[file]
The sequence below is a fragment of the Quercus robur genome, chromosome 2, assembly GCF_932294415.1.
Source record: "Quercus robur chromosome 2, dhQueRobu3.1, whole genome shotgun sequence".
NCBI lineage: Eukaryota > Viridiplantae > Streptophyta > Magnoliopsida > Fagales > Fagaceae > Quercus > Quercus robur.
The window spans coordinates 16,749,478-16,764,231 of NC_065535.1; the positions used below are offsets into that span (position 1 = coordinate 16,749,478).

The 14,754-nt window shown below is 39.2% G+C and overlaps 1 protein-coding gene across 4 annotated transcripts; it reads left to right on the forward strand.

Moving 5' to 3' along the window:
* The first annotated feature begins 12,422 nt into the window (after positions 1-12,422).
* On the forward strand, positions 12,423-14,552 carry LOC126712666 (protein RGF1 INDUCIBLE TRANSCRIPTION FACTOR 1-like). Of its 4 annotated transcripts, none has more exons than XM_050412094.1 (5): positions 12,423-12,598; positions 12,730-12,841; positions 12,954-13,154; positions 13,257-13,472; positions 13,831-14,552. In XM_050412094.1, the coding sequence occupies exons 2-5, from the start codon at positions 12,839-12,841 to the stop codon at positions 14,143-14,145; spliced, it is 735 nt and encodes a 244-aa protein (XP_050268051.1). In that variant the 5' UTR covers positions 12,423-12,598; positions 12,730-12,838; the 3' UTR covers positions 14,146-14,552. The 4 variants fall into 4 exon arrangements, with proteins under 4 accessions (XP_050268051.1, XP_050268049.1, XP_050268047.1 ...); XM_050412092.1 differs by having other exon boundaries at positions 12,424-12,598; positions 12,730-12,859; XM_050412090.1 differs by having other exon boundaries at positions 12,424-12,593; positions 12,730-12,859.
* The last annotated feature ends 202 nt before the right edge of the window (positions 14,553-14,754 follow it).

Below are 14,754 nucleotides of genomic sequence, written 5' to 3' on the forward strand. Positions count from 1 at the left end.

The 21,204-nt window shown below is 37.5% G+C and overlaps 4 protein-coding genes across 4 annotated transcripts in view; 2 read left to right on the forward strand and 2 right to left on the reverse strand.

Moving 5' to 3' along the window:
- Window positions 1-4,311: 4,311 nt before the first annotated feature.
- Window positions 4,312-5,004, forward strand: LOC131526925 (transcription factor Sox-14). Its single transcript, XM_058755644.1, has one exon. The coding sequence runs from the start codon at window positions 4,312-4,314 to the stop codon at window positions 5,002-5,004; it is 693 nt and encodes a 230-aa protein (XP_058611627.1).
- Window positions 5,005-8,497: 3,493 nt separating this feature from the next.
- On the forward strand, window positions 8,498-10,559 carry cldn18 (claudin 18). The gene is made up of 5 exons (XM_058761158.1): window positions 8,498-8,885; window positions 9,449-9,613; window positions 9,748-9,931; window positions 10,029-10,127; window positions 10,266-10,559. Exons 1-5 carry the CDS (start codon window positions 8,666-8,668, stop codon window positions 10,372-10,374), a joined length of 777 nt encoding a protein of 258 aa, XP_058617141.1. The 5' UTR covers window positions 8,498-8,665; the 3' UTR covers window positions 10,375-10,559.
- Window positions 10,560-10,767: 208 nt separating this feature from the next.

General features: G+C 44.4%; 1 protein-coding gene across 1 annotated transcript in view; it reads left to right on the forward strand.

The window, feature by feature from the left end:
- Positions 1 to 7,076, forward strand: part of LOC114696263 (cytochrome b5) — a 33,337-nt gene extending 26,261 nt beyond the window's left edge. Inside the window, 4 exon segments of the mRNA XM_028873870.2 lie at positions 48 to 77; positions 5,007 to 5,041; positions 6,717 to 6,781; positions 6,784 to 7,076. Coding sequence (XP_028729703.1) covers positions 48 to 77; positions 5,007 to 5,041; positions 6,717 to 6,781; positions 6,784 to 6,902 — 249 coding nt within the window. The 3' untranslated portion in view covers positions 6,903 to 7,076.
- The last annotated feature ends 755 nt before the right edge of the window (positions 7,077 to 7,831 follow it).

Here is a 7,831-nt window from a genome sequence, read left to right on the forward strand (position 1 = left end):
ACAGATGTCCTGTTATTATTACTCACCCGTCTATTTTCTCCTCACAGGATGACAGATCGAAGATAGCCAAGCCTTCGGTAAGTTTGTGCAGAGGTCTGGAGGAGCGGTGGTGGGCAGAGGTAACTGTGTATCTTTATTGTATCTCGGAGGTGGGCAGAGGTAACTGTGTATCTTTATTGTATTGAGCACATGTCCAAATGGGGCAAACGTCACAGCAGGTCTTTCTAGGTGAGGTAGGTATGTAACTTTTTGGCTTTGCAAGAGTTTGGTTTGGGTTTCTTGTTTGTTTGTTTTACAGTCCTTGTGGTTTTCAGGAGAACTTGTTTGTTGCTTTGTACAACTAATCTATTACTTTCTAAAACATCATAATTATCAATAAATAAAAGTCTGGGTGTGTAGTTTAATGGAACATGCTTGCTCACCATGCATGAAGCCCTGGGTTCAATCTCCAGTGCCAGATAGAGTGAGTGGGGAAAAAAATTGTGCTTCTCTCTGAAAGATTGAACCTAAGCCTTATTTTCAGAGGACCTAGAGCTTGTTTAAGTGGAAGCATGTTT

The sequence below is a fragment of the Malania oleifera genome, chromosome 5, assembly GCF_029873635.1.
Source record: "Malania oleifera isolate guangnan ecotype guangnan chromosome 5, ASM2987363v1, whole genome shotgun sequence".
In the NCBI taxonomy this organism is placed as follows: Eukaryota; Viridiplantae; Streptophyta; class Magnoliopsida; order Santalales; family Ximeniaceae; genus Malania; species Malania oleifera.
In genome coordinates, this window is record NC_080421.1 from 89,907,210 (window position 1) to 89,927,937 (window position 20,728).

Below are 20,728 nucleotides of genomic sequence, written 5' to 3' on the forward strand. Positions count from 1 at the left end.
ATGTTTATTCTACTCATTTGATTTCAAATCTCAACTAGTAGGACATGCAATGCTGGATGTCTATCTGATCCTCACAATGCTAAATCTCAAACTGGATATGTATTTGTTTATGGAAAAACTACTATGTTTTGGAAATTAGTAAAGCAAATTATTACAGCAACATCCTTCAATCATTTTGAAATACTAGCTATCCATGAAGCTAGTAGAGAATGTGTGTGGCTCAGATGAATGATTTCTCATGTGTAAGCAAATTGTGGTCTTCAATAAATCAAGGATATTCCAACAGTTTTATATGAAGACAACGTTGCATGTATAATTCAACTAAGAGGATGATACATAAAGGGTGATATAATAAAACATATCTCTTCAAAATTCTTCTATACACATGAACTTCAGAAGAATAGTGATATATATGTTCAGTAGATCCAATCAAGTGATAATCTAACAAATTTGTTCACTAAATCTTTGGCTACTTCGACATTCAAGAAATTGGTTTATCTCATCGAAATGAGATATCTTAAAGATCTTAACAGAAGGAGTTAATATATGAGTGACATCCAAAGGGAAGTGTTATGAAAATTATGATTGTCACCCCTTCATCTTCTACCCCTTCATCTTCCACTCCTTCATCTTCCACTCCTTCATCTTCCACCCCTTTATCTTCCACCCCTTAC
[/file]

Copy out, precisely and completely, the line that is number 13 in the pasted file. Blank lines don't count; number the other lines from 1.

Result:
- Window positions 1-4,311: 4,311 nt before the first annotated feature.